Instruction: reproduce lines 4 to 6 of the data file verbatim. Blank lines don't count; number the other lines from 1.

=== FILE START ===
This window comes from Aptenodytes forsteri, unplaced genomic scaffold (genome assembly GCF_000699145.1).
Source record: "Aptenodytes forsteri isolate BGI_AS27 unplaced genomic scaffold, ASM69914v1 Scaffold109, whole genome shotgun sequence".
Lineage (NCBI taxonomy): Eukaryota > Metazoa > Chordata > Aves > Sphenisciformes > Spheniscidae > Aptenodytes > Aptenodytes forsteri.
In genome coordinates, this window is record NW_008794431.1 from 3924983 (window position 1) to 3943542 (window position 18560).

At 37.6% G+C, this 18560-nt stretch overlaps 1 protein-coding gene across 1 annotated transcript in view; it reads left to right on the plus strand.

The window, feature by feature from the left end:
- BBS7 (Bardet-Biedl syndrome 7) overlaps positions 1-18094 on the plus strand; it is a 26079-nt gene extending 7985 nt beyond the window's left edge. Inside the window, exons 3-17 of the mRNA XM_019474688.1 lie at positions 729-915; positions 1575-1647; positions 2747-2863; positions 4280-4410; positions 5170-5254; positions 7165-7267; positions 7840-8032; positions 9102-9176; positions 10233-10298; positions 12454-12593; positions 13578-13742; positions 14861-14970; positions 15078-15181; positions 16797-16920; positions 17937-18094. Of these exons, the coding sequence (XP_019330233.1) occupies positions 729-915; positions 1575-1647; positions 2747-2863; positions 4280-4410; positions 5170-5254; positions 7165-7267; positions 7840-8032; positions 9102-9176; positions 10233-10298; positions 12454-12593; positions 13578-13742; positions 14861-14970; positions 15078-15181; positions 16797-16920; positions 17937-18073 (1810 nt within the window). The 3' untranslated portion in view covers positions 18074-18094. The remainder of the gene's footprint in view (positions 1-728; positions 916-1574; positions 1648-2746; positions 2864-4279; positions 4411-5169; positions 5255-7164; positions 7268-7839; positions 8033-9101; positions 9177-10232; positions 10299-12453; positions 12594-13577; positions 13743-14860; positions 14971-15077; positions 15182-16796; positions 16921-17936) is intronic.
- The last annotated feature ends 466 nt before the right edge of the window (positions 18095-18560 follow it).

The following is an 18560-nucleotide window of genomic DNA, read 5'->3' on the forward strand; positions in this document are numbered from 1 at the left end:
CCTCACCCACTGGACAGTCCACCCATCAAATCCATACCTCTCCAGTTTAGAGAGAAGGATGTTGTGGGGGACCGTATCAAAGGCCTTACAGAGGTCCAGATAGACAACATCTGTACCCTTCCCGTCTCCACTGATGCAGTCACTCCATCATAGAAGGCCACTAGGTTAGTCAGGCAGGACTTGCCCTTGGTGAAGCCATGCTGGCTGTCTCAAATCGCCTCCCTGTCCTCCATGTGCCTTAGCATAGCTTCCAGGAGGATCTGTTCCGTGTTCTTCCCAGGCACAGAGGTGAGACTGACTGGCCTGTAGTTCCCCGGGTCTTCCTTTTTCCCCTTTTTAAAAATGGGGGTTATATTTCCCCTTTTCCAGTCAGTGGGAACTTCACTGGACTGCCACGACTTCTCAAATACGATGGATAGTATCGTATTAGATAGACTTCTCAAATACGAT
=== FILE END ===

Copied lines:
In genome coordinates, this window is record NW_008794431.1 from 3924983 (window position 1) to 3943542 (window position 18560).

At 37.6% G+C, this 18560-nt stretch overlaps 1 protein-coding gene across 1 annotated transcript in view; it reads left to right on the plus strand.

The window, feature by feature from the left end: